General Solicitation

“General solicitation" or "general advertising" are undefined in the statutes or rules. Instead, the Securities and Exchange Commission (SEC) takes a case by case approach. Rule 502(c) prohibits:

(1) Any advertisement, article, notice or other communication published in any newspaper, magazine, or similar media or broadcast over television and radio; and

(2) Any seminar or meeting whose attendees have been invited by any general solicitation or general advertising."

In no action letters, the SEC has stressed the importance of the existence and substance of a "pre-existing relationship" with potential investors as a key indicator of determining if a communication is a "general solicitation" or constitutes "general advertising.” According to the SEC, the presence of a pre-existing relationship between an issuer and a potential investor is strong evidence that general solicitation or general advertisement has not occurred. The SEC declined to take enforcement action against issuers for any of the following actions:

(1) Submitting a generic questionnaire to investors during the fundraising period, provided that the questionnaire did not specify or promote a particular investment, but simply questioned the suitability of potential investors. These investors cannot participate in any pending offering.

(2) Providing password protected information on the Internet to potential investors who had already been determined by the issuer to qualify as accredited or sophisticated investors. 

(3) Speaking (including an interview to the media about a company so long as the discussion is generic in nature and does not reference any investment currently offered or contemplated.

(4) Discussing a company or new product as long as no current funding initiatives or historical investment results are mentioned.

On the other hand, the SEC has indicated that it believes that the following actions violate Rule 502(c):

(1) Mass mailings

(2) Speaking to the media about a solicitation when funding or investment matters are discussed, whether such speech is directed at current fundraising efforts or deemed to be an attempt to "condition the market" by making reference to the success or attractive return of previous investments.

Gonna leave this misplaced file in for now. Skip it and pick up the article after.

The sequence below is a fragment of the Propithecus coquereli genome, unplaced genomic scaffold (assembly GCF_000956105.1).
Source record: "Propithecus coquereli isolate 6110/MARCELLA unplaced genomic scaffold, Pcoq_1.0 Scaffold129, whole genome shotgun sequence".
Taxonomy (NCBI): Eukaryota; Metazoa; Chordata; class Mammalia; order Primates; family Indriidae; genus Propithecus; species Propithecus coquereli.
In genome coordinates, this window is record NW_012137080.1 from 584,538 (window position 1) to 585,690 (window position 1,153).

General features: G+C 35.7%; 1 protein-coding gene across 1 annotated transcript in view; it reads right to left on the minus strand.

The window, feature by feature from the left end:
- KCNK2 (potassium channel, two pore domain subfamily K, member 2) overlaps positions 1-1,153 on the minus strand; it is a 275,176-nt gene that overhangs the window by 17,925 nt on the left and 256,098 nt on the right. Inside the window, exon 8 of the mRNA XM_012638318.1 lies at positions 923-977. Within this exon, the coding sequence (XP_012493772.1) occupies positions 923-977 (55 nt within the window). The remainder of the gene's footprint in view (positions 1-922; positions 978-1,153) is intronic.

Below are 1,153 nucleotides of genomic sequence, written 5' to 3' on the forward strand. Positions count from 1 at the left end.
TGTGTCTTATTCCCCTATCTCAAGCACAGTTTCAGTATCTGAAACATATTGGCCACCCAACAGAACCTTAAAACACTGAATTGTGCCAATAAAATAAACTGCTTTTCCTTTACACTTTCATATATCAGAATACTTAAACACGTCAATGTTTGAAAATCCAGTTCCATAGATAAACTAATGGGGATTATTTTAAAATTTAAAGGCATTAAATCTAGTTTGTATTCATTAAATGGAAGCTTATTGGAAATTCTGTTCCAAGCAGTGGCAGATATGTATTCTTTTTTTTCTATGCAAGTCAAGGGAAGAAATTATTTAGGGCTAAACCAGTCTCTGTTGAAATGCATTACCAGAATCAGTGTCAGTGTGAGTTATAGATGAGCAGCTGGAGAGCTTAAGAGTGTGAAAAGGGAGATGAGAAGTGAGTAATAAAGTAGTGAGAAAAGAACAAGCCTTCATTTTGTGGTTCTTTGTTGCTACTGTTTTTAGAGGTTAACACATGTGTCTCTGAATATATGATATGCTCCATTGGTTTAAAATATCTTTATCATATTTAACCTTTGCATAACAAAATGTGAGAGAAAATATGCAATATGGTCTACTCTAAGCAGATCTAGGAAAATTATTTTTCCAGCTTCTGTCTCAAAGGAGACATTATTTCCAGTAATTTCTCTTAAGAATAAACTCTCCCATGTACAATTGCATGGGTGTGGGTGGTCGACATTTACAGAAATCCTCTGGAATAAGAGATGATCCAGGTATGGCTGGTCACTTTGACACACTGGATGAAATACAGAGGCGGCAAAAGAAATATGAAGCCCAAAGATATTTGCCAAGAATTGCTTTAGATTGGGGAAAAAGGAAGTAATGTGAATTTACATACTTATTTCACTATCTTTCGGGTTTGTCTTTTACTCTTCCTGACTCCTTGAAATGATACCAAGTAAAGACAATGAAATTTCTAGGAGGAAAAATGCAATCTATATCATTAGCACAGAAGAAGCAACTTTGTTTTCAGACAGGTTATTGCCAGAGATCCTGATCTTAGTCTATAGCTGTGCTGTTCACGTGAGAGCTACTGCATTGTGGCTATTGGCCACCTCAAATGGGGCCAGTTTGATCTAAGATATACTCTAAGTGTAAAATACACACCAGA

(3) Print, radio and television advertisements or solicitations regarding funding or investment matters

(4) Tombstone advertising (an ad which does no more than give the barest of information) is held by SEC staff to "condition the market" for the securities and therefore constituted an offer even though the tombstone did not specifically mention the transaction in question.

Is a mass mailing to venture capitalists general advertising or solicitation? The SEC has not ruled.

So what is general solicitation and general advertising? Taken together, the no-action letters indicate a staff view that general solicitation does not occur when the solicitor and his targets have a nexus: as the SEC puts it, a "substantial preexisting" relationship. It is assumed by many that vicarious relationships qualify. Presumably, your lawyer, accountant, banker, as well as officers, directors, and management level employees can make the material available to potential purchasers with whom they are acquainted. There is so much uncertainty that no one can say for certain if the offering has qualified for an exemption.

Many entrepreneurs violate the prohibition against general solicitation (at least technically) because they do not have a substantial pre-existing relationship will all the investors in the venture. Often federal rules against commissions and finders’ fees are violated. Typically the SEC takes no enforcement action.
The primary risk is not SEC enforcement, but loss of the private placement exemption through less than strict compliance with the rules of the exemption. General Solicitation is not protected by the substantial compliance safe harbor of Regulation D.

Without an exemption, the issuer, salespeople, officers, directors, and agents may be personally liable to the investor. The investor can recover the principal, interest, and attorney fees.

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